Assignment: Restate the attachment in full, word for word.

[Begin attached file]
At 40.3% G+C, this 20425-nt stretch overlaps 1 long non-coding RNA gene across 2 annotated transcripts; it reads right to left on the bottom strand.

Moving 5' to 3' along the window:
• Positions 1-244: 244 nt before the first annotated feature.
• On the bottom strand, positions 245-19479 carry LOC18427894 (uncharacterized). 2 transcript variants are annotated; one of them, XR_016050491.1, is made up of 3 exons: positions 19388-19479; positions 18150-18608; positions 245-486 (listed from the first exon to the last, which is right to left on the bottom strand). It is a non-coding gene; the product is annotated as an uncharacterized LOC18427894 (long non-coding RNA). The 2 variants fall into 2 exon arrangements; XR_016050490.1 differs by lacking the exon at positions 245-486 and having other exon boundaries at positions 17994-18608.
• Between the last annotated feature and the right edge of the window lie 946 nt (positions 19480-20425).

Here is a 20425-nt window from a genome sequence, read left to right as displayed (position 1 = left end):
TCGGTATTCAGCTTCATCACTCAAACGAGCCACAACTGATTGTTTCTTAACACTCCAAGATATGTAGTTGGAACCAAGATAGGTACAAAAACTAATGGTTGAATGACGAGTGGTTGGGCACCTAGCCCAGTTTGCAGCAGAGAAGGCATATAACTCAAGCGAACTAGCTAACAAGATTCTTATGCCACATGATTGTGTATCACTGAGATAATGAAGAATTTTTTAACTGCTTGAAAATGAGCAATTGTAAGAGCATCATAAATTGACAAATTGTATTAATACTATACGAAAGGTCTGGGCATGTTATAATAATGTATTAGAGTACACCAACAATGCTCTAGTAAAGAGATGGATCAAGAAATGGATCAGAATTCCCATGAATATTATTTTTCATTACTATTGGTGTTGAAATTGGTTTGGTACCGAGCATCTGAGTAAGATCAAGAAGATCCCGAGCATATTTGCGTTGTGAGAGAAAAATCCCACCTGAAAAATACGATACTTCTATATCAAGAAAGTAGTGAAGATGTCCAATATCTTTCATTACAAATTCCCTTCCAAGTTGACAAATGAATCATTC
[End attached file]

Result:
At 40.3% G+C, this 20425-nt stretch overlaps 1 long non-coding RNA gene across 2 annotated transcripts; it reads right to left on the bottom strand.

Moving 5' to 3' along the window:
• Positions 1-244: 244 nt before the first annotated feature.
• On the bottom strand, positions 245-19479 carry LOC18427894 (uncharacterized). 2 transcript variants are annotated; one of them, XR_016050491.1, is made up of 3 exons: positions 19388-19479; positions 18150-18608; positions 245-486 (listed from the first exon to the last, which is right to left on the bottom strand). It is a non-coding gene; the product is annotated as an uncharacterized LOC18427894 (long non-coding RNA). The 2 variants fall into 2 exon arrangements; XR_016050490.1 differs by lacking the exon at positions 245-486 and having other exon boundaries at positions 17994-18608.
• Between the last annotated feature and the right edge of the window lie 946 nt (positions 19480-20425).

Here is a 20425-nt window from a genome sequence, read left to right as displayed (position 1 = left end):
TCGGTATTCAGCTTCATCACTCAAACGAGCCACAACTGATTGTTTCTTAACACTCCAAGATATGTAGTTGGAACCAAGATAGGTACAAAAACTAATGGTTGAATGACGAGTGGTTGGGCACCTAGCCCAGTTTGCAGCAGAGAAGGCATATAACTCAAGCGAACTAGCTAACAAGATTCTTATGCCACATGATTGTGTATCACTGAGATAATGAAGAATTTTTTAACTGCTTGAAAATGAGCAATTGTAAGAGCATCATAAATTGACAAATTGTATTAATACTATACGAAAGGTCTGGGCATGTTATAATAATGTATTAGAGTACACCAACAATGCTCTAGTAAAGAGATGGATCAAGAAATGGATCAGAATTCCCATGAATATTATTTTTCATTACTATTGGTGTTGAAATTGGTTTGGTACCGAGCATCTGAGTAAGATCAAGAAGATCCCGAGCATATTTGCGTTGTGAGAGAAAAATCCCACCTGAAAAATACGATACTTCTATATCAAGAAAGTAGTGAAGATGTCCAATATCTTTCATTACAAATTCCCTTCCAAGTTGACAAATGAATCATTC